2009-04-30 / News

Step back in time at Battery Day

The 2009 Battery Day Celebration at Conanicut Battery Historic Park is scheduled for Saturday, May 9. Festivities begin at 1 p.m. and include an authentic encampment by Captain Tew's Company, a reconstituted military unit from the American Revolution. The unit sets up a camp that mirrors a Revolutionary War camp and gives insight into the daily routine of the soldiers who would have manned the Conanicut battlements.

Reenactors playing His Majesty's 54th Regiment of Foot, Regiment Le Bourbonnais, and Ye Olde Lebanon Towne Militia, in the uniforms of their respective country, will join Captain Tew's Company in musket salutes.

The Jamestown Community Band will perform patriotic music. The Artillery Company of Newport will signal the formal flag raising ceremony with a cannon salute across the West Passage.

The battery, built in 1776 by order of the Rhode Island General Assembly, refortified by the British the following year, and later occupied by the French, is one of Rhode Island's few remaining fortifications from the Revolutionary War era.

Members of the American Legion, the Veterans of Foreign Wars, local scout groups, and French and British representatives will raise the flags of the three countries that manned the Battery.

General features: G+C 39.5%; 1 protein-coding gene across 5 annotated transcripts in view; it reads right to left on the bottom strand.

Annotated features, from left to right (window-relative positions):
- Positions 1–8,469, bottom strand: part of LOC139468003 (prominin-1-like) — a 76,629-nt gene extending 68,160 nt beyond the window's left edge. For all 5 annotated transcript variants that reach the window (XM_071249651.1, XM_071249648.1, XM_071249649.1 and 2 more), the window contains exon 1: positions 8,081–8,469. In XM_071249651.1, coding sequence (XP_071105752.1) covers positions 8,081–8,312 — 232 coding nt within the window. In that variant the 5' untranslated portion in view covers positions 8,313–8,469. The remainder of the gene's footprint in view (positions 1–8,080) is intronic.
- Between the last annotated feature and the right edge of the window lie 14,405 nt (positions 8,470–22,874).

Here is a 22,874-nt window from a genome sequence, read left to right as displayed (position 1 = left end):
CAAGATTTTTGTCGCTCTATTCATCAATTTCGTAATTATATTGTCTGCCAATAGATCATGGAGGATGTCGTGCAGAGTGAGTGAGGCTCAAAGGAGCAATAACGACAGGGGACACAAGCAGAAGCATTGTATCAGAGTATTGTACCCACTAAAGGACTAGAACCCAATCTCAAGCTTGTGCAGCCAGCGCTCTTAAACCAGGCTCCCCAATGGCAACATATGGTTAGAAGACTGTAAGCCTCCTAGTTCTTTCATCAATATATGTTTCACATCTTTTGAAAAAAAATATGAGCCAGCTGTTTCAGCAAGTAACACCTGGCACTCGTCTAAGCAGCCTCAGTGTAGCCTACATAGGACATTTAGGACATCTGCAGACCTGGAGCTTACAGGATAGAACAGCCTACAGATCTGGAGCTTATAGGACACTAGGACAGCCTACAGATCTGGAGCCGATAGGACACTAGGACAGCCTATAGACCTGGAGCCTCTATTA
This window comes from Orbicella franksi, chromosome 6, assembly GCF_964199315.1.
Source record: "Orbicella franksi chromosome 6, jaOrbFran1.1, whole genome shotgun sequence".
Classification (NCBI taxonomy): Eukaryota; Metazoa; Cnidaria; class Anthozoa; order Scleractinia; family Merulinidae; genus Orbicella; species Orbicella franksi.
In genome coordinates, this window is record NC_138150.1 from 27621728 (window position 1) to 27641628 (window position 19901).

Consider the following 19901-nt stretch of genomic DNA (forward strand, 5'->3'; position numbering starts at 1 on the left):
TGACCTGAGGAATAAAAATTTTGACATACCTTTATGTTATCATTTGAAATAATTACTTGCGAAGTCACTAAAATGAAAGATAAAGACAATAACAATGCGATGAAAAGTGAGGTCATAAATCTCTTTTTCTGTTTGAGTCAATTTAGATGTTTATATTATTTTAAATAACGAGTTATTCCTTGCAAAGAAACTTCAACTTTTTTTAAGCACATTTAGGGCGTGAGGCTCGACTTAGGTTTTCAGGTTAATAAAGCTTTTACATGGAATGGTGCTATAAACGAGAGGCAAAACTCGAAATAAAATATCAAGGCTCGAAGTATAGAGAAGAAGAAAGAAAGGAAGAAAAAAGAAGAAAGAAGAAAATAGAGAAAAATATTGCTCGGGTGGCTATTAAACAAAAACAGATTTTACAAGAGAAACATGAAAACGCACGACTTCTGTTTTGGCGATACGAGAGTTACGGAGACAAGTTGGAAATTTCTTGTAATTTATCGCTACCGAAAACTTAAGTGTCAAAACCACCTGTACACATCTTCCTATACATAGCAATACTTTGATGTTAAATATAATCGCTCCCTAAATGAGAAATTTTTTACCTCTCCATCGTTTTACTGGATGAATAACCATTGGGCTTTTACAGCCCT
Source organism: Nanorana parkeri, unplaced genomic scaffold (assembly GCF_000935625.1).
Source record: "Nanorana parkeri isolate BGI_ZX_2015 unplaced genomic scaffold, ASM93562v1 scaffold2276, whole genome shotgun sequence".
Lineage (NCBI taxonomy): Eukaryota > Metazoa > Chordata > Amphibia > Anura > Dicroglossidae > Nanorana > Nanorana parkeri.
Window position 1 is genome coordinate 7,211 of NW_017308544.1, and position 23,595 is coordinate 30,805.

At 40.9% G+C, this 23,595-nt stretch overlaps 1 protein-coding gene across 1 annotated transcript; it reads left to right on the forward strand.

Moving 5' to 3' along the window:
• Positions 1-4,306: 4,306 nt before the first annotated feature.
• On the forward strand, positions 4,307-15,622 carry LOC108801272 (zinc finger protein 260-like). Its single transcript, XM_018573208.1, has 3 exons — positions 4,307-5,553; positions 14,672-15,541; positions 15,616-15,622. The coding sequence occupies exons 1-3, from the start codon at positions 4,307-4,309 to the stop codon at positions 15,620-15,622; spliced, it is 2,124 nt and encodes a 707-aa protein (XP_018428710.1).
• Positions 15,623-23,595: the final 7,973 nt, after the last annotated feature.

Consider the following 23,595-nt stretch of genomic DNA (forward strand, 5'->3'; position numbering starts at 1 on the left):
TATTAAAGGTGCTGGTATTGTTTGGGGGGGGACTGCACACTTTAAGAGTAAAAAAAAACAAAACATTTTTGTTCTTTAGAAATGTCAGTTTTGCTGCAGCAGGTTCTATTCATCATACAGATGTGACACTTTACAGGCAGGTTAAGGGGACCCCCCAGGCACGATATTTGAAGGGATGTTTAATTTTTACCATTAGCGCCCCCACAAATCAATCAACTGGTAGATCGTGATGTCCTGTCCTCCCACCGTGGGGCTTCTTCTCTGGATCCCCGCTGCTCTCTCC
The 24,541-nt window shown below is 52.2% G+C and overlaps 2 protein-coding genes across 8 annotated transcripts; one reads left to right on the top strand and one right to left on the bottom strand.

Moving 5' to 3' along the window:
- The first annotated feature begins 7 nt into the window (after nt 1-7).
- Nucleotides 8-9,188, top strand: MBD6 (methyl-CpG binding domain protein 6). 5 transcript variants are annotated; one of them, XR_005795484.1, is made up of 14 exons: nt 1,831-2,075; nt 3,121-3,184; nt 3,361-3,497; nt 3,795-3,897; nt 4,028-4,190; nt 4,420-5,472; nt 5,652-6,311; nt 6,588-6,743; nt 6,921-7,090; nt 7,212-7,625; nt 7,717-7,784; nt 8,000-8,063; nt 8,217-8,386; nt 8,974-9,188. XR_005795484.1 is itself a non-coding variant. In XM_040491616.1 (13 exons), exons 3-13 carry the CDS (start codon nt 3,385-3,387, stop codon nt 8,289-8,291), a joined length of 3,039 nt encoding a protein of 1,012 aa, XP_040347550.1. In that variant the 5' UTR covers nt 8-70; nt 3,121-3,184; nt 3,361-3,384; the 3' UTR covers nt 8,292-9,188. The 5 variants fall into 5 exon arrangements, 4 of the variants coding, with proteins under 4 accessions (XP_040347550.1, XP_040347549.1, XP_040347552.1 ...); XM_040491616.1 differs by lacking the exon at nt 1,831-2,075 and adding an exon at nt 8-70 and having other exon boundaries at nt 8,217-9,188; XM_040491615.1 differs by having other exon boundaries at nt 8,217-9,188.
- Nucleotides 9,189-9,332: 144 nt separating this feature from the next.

To get to Conanicut Battery Park, travel south on Beavertail Road toward the southern point of the island. The first road on the right south of the Fort Getty turnoff is Battery Lane. Follow the signs down Battery Lane to the park. A shuttle bus will be located at Mackerel Cove as parking is limited at the Battery.

The day is sponsored by the Friends of the Conanicut Battery and the Jamestown Historical Society and is partially funded by a Rhode Island Legislative grant secured for the society by Rep. Deborah Ruggiero.

The Jamestown Historical Society is an all-volunteer organization dedicated to preserving, collecting and sharing our island's history. Founded in 1912, the society maintains and operates the Jamestown Museum and three eighteenth-century historic sites: the old town Windmill, the Quaker Meetinghouse, and the Conanicut Battery - all of which are open to the public free of charge. JHS is a valuable resource for students, educators, historians and anyone interested in learning more about the area's rich heritage.

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